Cartilage injury repair and regeneration
Articular cartilage is the smooth surface that covers the bones to create the mobile joints. It is a very specialised tissue which has no real capacity to heal itself if injured. Articular cartilage defects can be caused by trauma or can occur spontaneously. Often over time a defect will progress to osteoarthritis where large parts or the majority of the surface become damaged. (pot holes vs a worn out road surface) If you have an isolated defect of the bearing surface it may be suitable for and require treatment to help the defect to heal.
If the piece of cartilage is still attached to a piece of underlying bone there is a chance it can be fixed back into place, this is normally only possible in children and young adults. The most common initial procedure to heal an isolated cartilage defect in adults is called a microfracture. This involves shaping the defect to create a well contained crater and then penetrating the underlying bone to create a plug of blood and early scar tissue. This plug develops into fibrocartilage (scar cartilage) to heal over the defect. This technique is recommended for small defects (less than 2cm2) and has a good short to mid term track record but the results may taper off beyond 10 years. Microfracture has evolved over the years with the use of additional techniques to improve the healing and long term results into "advanced microfracture". Mr Gallacher normally will use a biological scaffold to help the healing of the cartilage defect similar to the techniques used for ACI but without the cultured cells for small defects.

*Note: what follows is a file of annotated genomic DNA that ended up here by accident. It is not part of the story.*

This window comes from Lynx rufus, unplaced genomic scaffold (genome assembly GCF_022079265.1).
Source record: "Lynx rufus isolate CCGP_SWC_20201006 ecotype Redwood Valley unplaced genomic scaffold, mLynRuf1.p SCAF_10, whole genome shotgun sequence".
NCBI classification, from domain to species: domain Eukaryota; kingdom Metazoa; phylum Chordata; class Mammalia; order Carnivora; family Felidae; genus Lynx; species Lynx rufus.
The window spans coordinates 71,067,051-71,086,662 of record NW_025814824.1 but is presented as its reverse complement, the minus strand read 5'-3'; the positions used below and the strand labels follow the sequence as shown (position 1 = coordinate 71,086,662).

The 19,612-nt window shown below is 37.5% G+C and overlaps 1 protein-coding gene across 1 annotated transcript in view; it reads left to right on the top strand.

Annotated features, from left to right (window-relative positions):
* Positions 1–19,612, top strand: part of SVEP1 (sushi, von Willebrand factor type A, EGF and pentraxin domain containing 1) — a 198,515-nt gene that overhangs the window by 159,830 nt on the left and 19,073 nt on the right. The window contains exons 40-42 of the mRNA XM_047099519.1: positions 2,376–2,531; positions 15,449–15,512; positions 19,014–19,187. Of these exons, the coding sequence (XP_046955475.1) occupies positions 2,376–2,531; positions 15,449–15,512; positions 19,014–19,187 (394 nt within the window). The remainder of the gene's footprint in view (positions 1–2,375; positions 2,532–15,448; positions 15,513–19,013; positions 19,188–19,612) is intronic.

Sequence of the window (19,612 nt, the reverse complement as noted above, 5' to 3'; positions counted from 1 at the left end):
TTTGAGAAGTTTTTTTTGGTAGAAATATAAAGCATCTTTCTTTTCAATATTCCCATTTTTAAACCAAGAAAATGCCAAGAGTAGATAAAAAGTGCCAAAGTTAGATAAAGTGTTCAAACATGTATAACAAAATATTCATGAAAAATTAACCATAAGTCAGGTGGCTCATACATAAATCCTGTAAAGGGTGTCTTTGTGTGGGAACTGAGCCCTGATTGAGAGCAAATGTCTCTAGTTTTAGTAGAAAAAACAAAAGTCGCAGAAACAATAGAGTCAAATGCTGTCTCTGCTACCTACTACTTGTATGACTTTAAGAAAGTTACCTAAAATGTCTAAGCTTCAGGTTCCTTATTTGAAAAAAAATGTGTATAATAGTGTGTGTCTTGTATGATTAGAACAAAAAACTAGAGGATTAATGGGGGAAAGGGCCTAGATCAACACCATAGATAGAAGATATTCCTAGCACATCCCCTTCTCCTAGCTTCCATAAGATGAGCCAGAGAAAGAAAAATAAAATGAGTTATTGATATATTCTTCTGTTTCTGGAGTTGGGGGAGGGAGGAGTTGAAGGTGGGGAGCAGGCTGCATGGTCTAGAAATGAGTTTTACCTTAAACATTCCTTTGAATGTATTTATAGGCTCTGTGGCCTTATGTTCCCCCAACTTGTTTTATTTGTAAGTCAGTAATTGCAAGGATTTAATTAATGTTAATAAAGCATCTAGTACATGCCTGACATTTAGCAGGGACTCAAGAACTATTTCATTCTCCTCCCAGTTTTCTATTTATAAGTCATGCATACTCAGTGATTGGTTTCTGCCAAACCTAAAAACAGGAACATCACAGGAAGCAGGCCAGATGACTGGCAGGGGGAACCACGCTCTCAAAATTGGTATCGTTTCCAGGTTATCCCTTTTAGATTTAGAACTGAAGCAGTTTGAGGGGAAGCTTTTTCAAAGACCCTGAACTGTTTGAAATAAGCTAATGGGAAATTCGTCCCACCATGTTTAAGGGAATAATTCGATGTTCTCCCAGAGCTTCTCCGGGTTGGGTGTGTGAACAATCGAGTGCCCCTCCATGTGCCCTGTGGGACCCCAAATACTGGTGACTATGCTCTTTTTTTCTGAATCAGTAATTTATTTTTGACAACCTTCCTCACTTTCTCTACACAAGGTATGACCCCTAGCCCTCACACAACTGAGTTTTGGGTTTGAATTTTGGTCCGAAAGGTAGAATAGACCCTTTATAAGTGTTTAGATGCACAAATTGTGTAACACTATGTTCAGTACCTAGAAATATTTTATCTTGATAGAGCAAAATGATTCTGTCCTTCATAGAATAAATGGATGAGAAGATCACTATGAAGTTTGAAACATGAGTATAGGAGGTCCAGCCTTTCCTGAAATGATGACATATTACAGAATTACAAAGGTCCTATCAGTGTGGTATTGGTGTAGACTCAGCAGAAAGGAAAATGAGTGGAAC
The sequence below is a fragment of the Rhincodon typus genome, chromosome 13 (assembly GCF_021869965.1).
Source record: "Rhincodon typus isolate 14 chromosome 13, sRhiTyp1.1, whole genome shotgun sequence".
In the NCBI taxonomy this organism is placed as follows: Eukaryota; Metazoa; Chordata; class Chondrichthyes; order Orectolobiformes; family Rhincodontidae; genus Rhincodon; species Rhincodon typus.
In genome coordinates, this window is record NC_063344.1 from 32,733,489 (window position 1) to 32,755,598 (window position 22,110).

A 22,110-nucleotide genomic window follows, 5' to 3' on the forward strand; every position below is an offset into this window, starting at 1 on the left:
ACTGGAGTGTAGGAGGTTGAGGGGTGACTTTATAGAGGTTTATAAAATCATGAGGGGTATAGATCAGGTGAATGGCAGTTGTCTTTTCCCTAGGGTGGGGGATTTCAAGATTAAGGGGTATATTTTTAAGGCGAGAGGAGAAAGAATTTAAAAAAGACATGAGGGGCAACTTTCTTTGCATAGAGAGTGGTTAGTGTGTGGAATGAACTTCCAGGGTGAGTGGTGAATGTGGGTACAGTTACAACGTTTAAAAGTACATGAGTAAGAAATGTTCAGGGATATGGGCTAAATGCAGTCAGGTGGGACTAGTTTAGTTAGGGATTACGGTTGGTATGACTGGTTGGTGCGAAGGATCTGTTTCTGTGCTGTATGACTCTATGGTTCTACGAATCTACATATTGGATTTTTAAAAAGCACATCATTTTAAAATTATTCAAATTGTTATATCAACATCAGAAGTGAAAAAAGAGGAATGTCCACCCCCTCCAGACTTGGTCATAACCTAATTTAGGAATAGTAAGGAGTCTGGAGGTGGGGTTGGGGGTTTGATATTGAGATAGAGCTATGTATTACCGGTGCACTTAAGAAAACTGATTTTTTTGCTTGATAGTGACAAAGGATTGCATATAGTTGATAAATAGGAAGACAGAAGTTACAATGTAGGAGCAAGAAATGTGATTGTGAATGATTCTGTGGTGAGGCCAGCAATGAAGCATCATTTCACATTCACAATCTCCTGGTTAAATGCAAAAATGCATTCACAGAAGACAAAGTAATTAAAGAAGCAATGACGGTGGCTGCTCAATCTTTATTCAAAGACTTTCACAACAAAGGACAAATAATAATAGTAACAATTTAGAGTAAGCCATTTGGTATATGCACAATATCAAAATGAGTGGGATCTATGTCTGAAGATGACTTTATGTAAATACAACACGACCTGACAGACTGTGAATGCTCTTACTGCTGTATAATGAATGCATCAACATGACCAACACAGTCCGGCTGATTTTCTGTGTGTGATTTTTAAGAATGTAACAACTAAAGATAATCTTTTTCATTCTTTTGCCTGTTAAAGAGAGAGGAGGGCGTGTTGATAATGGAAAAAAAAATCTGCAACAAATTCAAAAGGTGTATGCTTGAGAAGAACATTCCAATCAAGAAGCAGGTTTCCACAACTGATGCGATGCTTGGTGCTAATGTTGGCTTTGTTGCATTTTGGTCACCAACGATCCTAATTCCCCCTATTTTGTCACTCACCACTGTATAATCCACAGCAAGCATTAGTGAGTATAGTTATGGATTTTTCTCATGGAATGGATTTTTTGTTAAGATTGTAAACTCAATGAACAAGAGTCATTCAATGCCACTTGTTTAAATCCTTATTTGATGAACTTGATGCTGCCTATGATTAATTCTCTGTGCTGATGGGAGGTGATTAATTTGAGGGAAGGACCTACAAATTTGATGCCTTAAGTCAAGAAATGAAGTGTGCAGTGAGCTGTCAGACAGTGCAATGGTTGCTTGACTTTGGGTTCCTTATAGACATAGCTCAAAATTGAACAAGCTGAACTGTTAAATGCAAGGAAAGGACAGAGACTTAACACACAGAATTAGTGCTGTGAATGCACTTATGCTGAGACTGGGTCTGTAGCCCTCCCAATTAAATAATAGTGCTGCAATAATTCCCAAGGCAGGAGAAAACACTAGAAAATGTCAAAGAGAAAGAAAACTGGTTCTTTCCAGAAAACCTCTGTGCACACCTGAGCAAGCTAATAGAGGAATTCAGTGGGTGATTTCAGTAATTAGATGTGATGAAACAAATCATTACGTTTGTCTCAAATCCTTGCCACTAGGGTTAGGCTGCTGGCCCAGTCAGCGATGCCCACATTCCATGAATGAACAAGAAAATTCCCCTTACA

Defects that do not heal following microfracture or large defects where microfracture is not likely to work may be suitable for more advanced surgical procedures. These include osteochondral grafting where a plug of healthy cartilage is moved from another part of the knee (OATS/mosaicplasty) to fill the defect or autologus chondrocyte implantation which is a form of cell regeneration therapy (ACI or MACI).